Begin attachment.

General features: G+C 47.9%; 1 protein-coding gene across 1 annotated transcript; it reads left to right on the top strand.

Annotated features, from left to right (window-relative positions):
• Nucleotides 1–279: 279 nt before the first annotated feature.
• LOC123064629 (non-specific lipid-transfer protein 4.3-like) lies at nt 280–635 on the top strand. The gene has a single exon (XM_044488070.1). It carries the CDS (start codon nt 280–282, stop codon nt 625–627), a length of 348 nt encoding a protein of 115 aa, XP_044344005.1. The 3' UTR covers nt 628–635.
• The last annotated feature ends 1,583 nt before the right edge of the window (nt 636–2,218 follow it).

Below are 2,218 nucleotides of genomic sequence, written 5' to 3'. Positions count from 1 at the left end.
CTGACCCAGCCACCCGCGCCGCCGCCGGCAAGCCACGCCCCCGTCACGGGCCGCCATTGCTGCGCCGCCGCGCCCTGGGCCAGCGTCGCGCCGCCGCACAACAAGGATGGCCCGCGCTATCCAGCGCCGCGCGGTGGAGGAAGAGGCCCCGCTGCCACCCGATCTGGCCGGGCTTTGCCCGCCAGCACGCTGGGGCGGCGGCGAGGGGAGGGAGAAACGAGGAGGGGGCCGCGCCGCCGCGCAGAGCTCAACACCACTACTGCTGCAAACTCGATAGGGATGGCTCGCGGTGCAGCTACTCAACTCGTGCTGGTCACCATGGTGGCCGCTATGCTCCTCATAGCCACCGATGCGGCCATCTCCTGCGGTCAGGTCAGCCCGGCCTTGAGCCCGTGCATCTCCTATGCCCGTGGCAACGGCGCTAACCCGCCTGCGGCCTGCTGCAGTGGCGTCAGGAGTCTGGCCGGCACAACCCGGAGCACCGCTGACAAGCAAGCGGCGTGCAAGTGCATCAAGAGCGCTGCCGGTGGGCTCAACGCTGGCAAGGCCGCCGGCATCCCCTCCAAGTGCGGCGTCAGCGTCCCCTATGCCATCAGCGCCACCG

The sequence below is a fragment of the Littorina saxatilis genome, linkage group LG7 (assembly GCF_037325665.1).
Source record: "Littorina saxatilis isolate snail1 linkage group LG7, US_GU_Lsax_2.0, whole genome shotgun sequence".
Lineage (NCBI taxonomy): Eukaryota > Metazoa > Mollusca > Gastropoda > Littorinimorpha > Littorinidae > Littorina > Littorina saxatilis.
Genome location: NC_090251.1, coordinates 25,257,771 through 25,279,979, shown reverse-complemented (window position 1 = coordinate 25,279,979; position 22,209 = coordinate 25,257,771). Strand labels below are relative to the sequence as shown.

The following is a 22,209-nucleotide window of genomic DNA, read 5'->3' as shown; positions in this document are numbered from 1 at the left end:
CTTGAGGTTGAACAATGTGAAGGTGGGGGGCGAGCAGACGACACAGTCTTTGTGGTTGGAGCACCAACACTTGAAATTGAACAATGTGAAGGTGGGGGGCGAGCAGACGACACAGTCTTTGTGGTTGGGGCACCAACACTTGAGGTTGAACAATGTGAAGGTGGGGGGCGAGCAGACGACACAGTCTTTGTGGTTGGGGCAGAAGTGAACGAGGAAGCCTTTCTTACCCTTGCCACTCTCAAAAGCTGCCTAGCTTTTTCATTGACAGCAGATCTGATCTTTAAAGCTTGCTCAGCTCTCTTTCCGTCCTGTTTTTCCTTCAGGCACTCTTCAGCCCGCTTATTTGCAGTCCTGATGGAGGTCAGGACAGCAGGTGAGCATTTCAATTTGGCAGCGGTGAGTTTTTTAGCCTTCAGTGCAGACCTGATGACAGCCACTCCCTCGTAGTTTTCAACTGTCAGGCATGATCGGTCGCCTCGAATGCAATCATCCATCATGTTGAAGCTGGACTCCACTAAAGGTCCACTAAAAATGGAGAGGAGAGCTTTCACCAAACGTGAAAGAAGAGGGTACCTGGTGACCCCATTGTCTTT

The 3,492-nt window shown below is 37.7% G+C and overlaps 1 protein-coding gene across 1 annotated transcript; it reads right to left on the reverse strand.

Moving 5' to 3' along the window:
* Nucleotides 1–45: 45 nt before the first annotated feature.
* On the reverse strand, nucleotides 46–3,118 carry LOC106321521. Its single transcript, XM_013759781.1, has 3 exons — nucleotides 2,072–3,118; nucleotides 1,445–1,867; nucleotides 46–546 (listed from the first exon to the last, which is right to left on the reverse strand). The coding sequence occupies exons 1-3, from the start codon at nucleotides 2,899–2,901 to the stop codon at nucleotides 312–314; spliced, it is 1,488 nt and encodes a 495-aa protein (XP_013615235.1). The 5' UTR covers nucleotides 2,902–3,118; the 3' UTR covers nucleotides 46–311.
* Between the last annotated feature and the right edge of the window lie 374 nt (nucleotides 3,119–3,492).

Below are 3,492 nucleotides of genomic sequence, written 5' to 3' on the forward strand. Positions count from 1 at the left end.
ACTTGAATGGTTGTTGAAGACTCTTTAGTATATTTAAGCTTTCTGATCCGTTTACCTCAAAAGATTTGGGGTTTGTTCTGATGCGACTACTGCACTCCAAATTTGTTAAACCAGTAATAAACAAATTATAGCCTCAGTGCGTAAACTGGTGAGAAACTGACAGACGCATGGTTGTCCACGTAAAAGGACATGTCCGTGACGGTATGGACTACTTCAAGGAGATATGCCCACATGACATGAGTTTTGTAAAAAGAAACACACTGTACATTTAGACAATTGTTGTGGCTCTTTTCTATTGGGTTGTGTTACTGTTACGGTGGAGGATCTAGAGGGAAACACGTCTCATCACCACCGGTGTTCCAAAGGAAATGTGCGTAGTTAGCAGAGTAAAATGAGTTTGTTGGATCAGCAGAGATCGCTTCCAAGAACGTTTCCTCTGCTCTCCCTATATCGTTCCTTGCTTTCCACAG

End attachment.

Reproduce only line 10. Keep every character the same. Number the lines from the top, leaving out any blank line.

Lineage (NCBI taxonomy): Eukaryota > Metazoa > Mollusca > Gastropoda > Littorinimorpha > Littorinidae > Littorina > Littorina saxatilis.